Sizing Grid Connected Systems

The size, or generating capacity, of a wind turbine for a particular installation depends on the amount of power needed and on the wind conditions at the site. It is unrealistic to assume that all your energy needs can be met economically by wind energy alone. As a general rule, a wind system should be sized to supply 25% to 75% off your energy requirements. Most residential applications require a machine capacity of between 1 and 10 kW. Farm use requires 10 to 50 kW and commercial/small industrial uses typically require 20 kW or larger.

Because most buildings are connected to a utility line, many wind turbine owners have opted to interconnect their systems. In effect, they use the utility as a backup system. Excess electricity from the turbine is automatically fed to the utility and backup power is automatically supplied. While this does not constitute true storage, it provides power on demand at any time, in any amount. The process to obtain approval for interconnection from the utility company can be lengthy and complicated, and requires careful planning. The possibilities for interconnection should be investigated early in the process of researching a wind system.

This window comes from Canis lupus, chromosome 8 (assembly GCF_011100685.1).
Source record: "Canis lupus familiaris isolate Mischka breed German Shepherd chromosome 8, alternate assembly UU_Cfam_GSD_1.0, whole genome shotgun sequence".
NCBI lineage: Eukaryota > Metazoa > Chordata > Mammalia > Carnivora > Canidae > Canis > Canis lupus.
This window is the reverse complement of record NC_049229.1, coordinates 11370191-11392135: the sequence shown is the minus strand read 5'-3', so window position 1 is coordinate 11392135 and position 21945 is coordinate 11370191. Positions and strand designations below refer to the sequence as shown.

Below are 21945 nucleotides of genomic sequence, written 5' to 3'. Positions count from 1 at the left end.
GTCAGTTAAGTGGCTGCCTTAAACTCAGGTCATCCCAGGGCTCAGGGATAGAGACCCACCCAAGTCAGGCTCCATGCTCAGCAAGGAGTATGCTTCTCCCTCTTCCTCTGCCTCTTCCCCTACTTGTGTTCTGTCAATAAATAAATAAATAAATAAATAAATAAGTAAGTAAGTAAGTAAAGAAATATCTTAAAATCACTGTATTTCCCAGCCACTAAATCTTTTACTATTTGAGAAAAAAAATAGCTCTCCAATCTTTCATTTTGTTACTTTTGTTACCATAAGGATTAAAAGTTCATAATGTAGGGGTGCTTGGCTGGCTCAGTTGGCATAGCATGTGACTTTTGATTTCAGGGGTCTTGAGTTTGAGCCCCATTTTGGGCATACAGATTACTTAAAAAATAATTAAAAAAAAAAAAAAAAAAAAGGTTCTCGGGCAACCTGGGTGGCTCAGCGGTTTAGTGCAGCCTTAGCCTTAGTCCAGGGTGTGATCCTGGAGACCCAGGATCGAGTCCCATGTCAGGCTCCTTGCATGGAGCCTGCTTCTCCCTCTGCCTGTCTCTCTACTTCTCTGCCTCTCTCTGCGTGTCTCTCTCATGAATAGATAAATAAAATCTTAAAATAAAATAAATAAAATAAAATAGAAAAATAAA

The variability of your energy consumption and the amount of money you are willing to spend on a wind system should also guide your selection. For example, a user whose consumption is erratic or concentrated during short periods of the day should size a wind turbine differently than a user with a fairly constant energy demand. In the former case, wind turbine size should be a function of off-peak or average energy demand.